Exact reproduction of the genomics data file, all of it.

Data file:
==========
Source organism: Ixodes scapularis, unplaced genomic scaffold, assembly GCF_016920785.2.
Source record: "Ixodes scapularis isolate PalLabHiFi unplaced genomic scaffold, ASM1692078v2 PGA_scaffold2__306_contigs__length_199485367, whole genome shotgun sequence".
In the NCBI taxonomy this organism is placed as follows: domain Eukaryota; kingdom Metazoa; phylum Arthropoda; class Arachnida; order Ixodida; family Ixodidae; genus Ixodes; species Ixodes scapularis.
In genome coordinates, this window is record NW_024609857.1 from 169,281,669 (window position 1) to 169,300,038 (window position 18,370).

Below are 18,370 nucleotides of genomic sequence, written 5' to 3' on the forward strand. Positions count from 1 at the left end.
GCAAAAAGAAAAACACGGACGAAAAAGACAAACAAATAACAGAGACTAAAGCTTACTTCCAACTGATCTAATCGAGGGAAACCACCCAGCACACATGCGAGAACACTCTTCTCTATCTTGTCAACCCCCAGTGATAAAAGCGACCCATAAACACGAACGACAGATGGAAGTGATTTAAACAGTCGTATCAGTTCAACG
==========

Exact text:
Source organism: Ixodes scapularis, unplaced genomic scaffold, assembly GCF_016920785.2.
Source record: "Ixodes scapularis isolate PalLabHiFi unplaced genomic scaffold, ASM1692078v2 PGA_scaffold2__306_contigs__length_199485367, whole genome shotgun sequence".
In the NCBI taxonomy this organism is placed as follows: domain Eukaryota; kingdom Metazoa; phylum Arthropoda; class Arachnida; order Ixodida; family Ixodidae; genus Ixodes; species Ixodes scapularis.
In genome coordinates, this window is record NW_024609857.1 from 169,281,669 (window position 1) to 169,300,038 (window position 18,370).

Below are 18,370 nucleotides of genomic sequence, written 5' to 3' on the forward strand. Positions count from 1 at the left end.
GCAAAAAGAAAAACACGGACGAAAAAGACAAACAAATAACAGAGACTAAAGCTTACTTCCAACTGATCTAATCGAGGGAAACCACCCAGCACACATGCGAGAACACTCTTCTCTATCTTGTCAACCCCCAGTGATAAAAGCGACCCATAAACACGAACGACAGATGGAAGTGATTTAAACAGTCGTATCAGTTCAACG